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Improving Lakers get moral victory. Heat get impressive actual victory.

Jan 18, 2013, 2:34 AM EDT

Kobe Bryant, LeBron James, Joel Anthony AP

A week ago, with Los Angeles’ big men sitting in suits on the sideline, the Thunder routed the Lakers.

Since that game the Lakers have played better, particularly on defense. Dwight Howard had become more active, the offense has been more crisp. The defensive improvement happened again for the most part on Thursday — Los Angeles held the Miami Heat to 40.9 percent shooting in the first half, plus Kobe Bryant and teammates hit key shots down the stretch and tied the game 90-90 with 2:30 left.

But that’s when the Heat put it in another gear — one of defensive pressure and good execution of their sets — that the Lakers simply could not match. Not even close.

Miami looked like a champion, closed the game on a 9-0 run behind five points and two assists from LeBron James and won 99-90.

The Lakers looked like a team that could once again not overcome their self-inflicted wounds.

The game was a reminder that when the Heat are focused on defense they are more than just contenders, they are the reigning title holders and you are going to have to rip that trophy from their hands if you want it. They still have the best player in the game in LeBron James.

It also was a reminder that the Lakers limitations as they get to know each other. It was a moral victory for a 17-22 team that is past the point of having time for moral victories. They need actual ones and they are going to have to get a bunch on the road (10 of next 13 are away from Staples).

LeBron had a “might want to think about making me MVP again” type game with 39 points on 17-of-25 shooting, 7 rebounds, 8 assists and three steals thrown in for good measure. He had 10 of those points in the fourth quarter and hit the dagger shots down the stretch. Kobe Bryant was good (22 points but on 8-of-25 shooting with six turnovers) but LeBron switched on to him defensively near the end and made Kobe’s life very difficult.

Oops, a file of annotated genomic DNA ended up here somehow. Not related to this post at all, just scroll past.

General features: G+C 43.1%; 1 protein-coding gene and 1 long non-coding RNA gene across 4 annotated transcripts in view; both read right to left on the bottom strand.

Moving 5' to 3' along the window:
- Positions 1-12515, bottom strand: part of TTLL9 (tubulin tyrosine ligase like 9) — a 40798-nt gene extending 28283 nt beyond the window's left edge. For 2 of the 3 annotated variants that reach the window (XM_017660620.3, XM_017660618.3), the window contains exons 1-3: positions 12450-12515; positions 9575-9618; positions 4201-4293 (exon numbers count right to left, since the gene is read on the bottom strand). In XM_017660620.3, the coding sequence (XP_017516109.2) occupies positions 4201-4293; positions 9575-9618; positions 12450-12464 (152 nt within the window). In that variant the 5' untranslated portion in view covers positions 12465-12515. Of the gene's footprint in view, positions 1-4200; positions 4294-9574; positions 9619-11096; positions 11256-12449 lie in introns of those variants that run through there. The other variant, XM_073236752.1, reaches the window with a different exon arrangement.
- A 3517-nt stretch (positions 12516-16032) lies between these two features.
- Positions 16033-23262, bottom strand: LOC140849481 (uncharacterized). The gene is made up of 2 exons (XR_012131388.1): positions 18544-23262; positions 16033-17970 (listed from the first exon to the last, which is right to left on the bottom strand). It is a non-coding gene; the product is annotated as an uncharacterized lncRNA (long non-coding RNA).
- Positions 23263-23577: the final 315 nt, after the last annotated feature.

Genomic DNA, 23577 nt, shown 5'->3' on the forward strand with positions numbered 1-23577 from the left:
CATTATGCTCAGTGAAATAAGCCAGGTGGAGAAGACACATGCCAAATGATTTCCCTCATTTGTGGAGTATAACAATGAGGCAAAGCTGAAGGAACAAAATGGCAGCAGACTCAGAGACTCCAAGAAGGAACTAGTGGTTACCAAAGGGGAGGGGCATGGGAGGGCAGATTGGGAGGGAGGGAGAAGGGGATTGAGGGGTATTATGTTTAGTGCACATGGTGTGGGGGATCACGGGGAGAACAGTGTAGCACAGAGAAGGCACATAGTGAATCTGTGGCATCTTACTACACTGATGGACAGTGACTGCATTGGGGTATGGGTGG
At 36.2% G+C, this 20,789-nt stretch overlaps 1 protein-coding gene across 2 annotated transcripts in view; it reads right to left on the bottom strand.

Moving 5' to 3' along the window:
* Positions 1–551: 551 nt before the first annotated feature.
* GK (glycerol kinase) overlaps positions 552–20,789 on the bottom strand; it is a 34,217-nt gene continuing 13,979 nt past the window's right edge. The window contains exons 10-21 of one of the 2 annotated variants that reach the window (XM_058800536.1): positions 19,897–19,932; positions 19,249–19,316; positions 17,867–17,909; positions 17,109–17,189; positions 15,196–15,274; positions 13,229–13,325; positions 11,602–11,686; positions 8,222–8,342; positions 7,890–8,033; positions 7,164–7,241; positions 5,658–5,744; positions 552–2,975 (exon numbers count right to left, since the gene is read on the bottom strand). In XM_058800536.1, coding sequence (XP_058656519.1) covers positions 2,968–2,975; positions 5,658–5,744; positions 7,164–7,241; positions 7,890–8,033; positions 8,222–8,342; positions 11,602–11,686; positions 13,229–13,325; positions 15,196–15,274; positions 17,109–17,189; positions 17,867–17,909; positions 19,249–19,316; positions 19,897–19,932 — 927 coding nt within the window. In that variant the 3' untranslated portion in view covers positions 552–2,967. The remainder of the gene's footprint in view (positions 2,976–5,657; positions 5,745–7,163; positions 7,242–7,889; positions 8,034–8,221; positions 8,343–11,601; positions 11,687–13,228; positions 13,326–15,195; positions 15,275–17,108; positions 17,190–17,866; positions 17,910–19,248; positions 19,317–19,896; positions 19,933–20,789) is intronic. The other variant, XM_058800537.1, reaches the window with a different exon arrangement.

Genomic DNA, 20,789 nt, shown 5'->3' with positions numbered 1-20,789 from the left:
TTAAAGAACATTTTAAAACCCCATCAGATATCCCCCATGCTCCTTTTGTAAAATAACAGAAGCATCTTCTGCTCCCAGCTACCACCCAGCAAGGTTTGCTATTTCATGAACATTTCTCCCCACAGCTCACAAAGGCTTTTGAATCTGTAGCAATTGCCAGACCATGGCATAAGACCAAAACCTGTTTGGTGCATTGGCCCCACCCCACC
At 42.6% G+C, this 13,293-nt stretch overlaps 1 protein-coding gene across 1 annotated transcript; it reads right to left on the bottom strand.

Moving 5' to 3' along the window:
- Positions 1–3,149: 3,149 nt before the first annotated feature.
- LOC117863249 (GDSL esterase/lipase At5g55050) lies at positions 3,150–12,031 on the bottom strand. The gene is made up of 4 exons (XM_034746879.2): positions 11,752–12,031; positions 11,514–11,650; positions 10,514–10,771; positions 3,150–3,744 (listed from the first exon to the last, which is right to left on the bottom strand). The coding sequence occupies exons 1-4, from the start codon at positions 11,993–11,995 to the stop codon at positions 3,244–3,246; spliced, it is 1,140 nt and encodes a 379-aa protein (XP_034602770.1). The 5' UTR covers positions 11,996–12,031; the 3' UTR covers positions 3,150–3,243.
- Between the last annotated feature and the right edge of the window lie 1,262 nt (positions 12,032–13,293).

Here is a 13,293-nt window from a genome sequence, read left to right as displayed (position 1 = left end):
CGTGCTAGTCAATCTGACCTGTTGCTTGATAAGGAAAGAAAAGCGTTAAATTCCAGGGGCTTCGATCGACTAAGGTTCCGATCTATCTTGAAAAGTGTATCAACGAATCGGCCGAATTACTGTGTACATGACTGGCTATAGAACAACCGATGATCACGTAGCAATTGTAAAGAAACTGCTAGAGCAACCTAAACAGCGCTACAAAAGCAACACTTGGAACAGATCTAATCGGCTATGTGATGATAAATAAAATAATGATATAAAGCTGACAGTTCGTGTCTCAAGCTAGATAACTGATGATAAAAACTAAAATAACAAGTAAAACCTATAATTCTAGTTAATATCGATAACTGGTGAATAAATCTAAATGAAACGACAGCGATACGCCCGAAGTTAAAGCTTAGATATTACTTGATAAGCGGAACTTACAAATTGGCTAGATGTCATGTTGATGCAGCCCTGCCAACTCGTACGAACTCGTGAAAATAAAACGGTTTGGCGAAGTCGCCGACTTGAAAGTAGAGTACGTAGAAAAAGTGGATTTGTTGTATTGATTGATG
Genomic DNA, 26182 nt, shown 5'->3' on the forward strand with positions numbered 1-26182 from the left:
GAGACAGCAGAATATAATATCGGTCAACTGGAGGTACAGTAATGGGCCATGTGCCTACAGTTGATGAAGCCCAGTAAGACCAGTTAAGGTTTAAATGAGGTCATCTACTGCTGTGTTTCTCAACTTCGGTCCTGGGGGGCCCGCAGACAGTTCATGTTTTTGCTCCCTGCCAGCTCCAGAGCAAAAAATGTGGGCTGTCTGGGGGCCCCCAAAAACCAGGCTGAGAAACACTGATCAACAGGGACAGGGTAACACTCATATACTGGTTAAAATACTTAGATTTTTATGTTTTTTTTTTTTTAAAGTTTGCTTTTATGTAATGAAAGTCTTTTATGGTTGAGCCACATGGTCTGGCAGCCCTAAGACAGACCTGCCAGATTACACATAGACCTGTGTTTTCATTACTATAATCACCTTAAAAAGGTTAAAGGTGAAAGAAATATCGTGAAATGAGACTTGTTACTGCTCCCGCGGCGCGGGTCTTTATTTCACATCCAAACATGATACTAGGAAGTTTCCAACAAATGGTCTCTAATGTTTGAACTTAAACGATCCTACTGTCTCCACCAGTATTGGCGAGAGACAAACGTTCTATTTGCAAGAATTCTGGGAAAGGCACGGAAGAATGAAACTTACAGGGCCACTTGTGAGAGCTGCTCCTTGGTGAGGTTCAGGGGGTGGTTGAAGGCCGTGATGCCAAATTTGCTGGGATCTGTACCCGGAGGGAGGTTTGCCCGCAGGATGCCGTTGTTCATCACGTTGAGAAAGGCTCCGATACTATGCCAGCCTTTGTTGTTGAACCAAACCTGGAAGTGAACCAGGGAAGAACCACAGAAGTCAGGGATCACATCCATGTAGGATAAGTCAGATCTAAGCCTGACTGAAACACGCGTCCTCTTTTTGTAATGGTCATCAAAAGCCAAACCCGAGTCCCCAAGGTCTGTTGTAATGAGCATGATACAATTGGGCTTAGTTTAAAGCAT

Early on, it felt like this could be a Heat runaway — Miami’s first eight points came off four Lakers turnovers and four Heat highlight transition dunks. The Lakers wanted to move the ball quickly, away from the Heat’s pressure, but the result was rushed and errant passes.

The trend continued. Los Angeles had 9 first-quarter turnovers, 16 for the half and 20 for the game. It plays right into the Heat’s hands — easy transition buckets fuel the Heat. LeBron started 7-of-9 from the floor and 14 points before he sat the first time. Miami had 13 steals at half (Chris Bosh had five by himself). Steve Nash had four first-half turnovers under intense Heat ball pressure (they went hard at him).

But Miami never pulled away. The Lakers made a few shots, got a couple of stops and hung around, and eventually they caught and passed the Heat, leading 45-44 at the half.

The reason is the book on the Heat is right — size can give them trouble. The presence of Dwight Howard and Pau Gasol (returned from a concussion) forced Miami away from its preferred small-lineups and three point shooting for a while. When Miami did go small they struggled a little with their shooting. Miami had no good answer for Howard, but the Lakers only got him four first-half shots.